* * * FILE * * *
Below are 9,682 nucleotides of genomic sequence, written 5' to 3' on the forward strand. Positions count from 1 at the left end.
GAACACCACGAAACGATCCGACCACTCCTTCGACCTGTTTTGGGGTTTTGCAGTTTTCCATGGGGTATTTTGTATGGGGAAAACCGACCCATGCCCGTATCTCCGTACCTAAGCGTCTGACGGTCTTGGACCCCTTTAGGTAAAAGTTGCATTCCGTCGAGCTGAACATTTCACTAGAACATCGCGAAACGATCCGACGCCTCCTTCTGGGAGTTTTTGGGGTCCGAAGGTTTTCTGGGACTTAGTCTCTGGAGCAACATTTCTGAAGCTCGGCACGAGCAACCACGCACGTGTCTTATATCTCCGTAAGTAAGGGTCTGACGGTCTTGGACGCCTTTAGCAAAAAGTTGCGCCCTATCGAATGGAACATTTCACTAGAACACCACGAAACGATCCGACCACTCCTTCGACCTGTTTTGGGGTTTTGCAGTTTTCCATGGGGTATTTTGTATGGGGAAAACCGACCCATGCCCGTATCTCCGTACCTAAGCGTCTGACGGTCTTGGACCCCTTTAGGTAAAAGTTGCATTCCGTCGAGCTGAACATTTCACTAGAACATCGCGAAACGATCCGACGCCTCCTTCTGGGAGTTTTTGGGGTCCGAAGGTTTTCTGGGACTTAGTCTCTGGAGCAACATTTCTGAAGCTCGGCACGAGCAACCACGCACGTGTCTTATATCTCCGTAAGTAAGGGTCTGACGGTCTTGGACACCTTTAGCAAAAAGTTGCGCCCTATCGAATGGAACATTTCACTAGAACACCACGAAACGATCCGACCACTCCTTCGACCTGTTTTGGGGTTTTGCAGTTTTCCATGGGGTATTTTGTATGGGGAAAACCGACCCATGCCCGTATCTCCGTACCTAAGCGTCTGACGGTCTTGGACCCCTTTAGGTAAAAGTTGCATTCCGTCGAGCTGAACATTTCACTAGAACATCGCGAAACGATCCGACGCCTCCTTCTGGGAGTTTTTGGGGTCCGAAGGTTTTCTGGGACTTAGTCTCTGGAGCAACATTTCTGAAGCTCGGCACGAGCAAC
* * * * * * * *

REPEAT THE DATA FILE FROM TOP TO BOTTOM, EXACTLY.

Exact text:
Below are 9,682 nucleotides of genomic sequence, written 5' to 3' on the forward strand. Positions count from 1 at the left end.
GAACACCACGAAACGATCCGACCACTCCTTCGACCTGTTTTGGGGTTTTGCAGTTTTCCATGGGGTATTTTGTATGGGGAAAACCGACCCATGCCCGTATCTCCGTACCTAAGCGTCTGACGGTCTTGGACCCCTTTAGGTAAAAGTTGCATTCCGTCGAGCTGAACATTTCACTAGAACATCGCGAAACGATCCGACGCCTCCTTCTGGGAGTTTTTGGGGTCCGAAGGTTTTCTGGGACTTAGTCTCTGGAGCAACATTTCTGAAGCTCGGCACGAGCAACCACGCACGTGTCTTATATCTCCGTAAGTAAGGGTCTGACGGTCTTGGACGCCTTTAGCAAAAAGTTGCGCCCTATCGAATGGAACATTTCACTAGAACACCACGAAACGATCCGACCACTCCTTCGACCTGTTTTGGGGTTTTGCAGTTTTCCATGGGGTATTTTGTATGGGGAAAACCGACCCATGCCCGTATCTCCGTACCTAAGCGTCTGACGGTCTTGGACCCCTTTAGGTAAAAGTTGCATTCCGTCGAGCTGAACATTTCACTAGAACATCGCGAAACGATCCGACGCCTCCTTCTGGGAGTTTTTGGGGTCCGAAGGTTTTCTGGGACTTAGTCTCTGGAGCAACATTTCTGAAGCTCGGCACGAGCAACCACGCACGTGTCTTATATCTCCGTAAGTAAGGGTCTGACGGTCTTGGACACCTTTAGCAAAAAGTTGCGCCCTATCGAATGGAACATTTCACTAGAACACCACGAAACGATCCGACCACTCCTTCGACCTGTTTTGGGGTTTTGCAGTTTTCCATGGGGTATTTTGTATGGGGAAAACCGACCCATGCCCGTATCTCCGTACCTAAGCGTCTGACGGTCTTGGACCCCTTTAGGTAAAAGTTGCATTCCGTCGAGCTGAACATTTCACTAGAACATCGCGAAACGATCCGACGCCTCCTTCTGGGAGTTTTTGGGGTCCGAAGGTTTTCTGGGACTTAGTCTCTGGAGCAACATTTCTGAAGCTCGGCACGAGCAAC